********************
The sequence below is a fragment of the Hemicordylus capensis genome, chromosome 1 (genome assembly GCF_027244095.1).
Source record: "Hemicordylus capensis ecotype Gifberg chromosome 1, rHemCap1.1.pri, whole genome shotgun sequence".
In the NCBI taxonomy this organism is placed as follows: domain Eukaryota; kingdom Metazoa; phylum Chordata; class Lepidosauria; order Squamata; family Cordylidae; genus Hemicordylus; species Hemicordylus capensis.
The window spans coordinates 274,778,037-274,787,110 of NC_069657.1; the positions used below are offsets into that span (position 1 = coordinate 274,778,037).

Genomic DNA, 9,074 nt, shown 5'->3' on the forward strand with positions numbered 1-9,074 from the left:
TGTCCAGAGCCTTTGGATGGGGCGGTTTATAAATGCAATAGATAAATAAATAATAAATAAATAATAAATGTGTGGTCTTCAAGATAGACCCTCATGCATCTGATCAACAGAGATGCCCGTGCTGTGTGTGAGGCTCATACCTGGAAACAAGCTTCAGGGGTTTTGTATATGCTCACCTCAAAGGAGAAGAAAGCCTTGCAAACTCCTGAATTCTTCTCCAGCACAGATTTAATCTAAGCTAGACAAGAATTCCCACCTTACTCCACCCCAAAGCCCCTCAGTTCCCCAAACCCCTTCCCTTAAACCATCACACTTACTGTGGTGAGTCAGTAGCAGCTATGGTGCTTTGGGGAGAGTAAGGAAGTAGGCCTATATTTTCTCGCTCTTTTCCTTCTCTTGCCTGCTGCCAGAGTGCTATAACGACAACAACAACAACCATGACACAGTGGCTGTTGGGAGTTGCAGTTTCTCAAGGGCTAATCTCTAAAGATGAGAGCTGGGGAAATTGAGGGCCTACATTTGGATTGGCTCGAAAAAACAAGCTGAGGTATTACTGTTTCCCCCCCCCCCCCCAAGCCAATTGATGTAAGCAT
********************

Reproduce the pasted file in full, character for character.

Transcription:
The sequence below is a fragment of the Hemicordylus capensis genome, chromosome 1 (genome assembly GCF_027244095.1).
Source record: "Hemicordylus capensis ecotype Gifberg chromosome 1, rHemCap1.1.pri, whole genome shotgun sequence".
In the NCBI taxonomy this organism is placed as follows: domain Eukaryota; kingdom Metazoa; phylum Chordata; class Lepidosauria; order Squamata; family Cordylidae; genus Hemicordylus; species Hemicordylus capensis.
The window spans coordinates 274,778,037-274,787,110 of NC_069657.1; the positions used below are offsets into that span (position 1 = coordinate 274,778,037).

Genomic DNA, 9,074 nt, shown 5'->3' on the forward strand with positions numbered 1-9,074 from the left:
TGTCCAGAGCCTTTGGATGGGGCGGTTTATAAATGCAATAGATAAATAAATAATAAATAAATAATAAATGTGTGGTCTTCAAGATAGACCCTCATGCATCTGATCAACAGAGATGCCCGTGCTGTGTGTGAGGCTCATACCTGGAAACAAGCTTCAGGGGTTTTGTATATGCTCACCTCAAAGGAGAAGAAAGCCTTGCAAACTCCTGAATTCTTCTCCAGCACAGATTTAATCTAAGCTAGACAAGAATTCCCACCTTACTCCACCCCAAAGCCCCTCAGTTCCCCAAACCCCTTCCCTTAAACCATCACACTTACTGTGGTGAGTCAGTAGCAGCTATGGTGCTTTGGGGAGAGTAAGGAAGTAGGCCTATATTTTCTCGCTCTTTTCCTTCTCTTGCCTGCTGCCAGAGTGCTATAACGACAACAACAACAACCATGACACAGTGGCTGTTGGGAGTTGCAGTTTCTCAAGGGCTAATCTCTAAAGATGAGAGCTGGGGAAATTGAGGGCCTACATTTGGATTGGCTCGAAAAAACAAGCTGAGGTATTACTGTTTCCCCCCCCCCCCCCAAGCCAATTGATGTAAGCAT